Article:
Arrow-right Camera
The Spokesman-Review Newspaper

The Spokesman-Review Newspaper The Spokesman-Review

Spokane, Washington  Est. May 19, 1883
Partly Cloudy Night 33° Partly Cloudy
News >  Nation

141-year-old fruitcake is a Michigan family’s heirloom

UPDATED: Fri., Dec. 13, 2019

Julie Ruttinger, of Tecumseh, Mich., poses Dec. 9 with a 141-year-old fruitcake, a family heirloom baked by her great-great-grandmother, Fidelia Ford, in 1878. Fidelia, pictured at right, died before the cake was served, and the family, out of respect of her memory, decided not to eat it and has instead passed it down for generations. It resides in a glass case with the date of its creation affixed to the top. (David Guralnick / Detroit News)
Julie Ruttinger, of Tecumseh, Mich., poses Dec. 9 with a 141-year-old fruitcake, a family heirloom baked by her great-great-grandmother, Fidelia Ford, in 1878. Fidelia, pictured at right, died before the cake was served, and the family, out of respect of her memory, decided not to eat it and has instead passed it down for generations. It resides in a glass case with the date of its creation affixed to the top. (David Guralnick / Detroit News)
Associated Press

TECUMSEH, Mich. – Some families pass down jewelry, watches or even recipes. But a Michigan family has its own heirloom: a 141-year-old fruitcake.

“It’s a great thing,” said Julie Ruttinger, the great great granddaughter of Fidelia Ford, who baked the cake in 1878. “It was tradition. It’s a legacy.”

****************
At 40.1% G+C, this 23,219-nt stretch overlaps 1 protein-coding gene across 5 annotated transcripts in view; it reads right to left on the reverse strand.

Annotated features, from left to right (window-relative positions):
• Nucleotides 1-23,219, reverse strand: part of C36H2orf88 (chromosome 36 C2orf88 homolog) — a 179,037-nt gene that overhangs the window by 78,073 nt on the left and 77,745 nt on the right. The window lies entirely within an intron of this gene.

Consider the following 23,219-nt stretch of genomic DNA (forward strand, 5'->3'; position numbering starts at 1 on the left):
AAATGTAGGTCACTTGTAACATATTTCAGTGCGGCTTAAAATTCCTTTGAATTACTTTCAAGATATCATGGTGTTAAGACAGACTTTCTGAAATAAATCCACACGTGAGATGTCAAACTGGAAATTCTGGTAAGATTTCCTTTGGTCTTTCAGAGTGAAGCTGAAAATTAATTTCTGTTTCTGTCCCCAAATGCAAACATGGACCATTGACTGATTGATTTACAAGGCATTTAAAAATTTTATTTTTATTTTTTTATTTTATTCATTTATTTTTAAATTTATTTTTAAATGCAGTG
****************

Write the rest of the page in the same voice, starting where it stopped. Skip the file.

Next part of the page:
The cake was initially preserved to honor Ford. She established a tradition of baking the cake and letting it age for a year before serving it during holiday seasons. Ford died at age 65 before her 1878 cake could be eaten, and by the time the holidays arrived, the family considered her handiwork a legacy, not food.

Until his 2013 death, the cake was in the care of Ruttinger’s father, Morgan Ford, who was Fidelia Ford’s great-grandson. He had stored it in an antique glass dish on the top shelf of a china cabinet in his Tecumseh home – which is where it remains today.

“He took care of it to the day he left the earth,” Ruttinger said. “We knew it meant a lot to him.”

Guinness World Records doesn’t have an entry for the oldest fruitcake, but as for cakes in general, the Ford fruitcake is nowhere near the world’s oldest, the Detroit News reported. That honor goes to a 4,176-year-old cake that was found in an Egyptian tomb, according to the Guinness organization. It is on display in a food museum in Switzerland.

During the 93 years that Morgan Ford held on to his family’s fruitcake, he showed it off at church and family gatherings and shared stories about its history with younger relatives. He even showcased the cake on “The Tonight Show” in December 2003, taking a bite with the host and saying it tasted like thrashed wheat.

“He really enjoyed sharing the joy of the cake,” said another of his daughters, Sue Durkee. “He took a lot of pride in it.”

The Spokesman-Review Newspaper

Local journalism is essential.

Give directly to The Spokesman-Review's Northwest Passages community forums series -- which helps to offset the costs of several reporter and editor positions at the newspaper -- by using the easy options below. Gifts processed in this system are not tax deductible, but are predominately used to help meet the local financial requirements needed to receive national matching-grant funds.

Active Person

Subscribe to the Coronavirus newsletter

Get the day’s latest Coronavirus news delivered to your inbox by subscribing to our newsletter.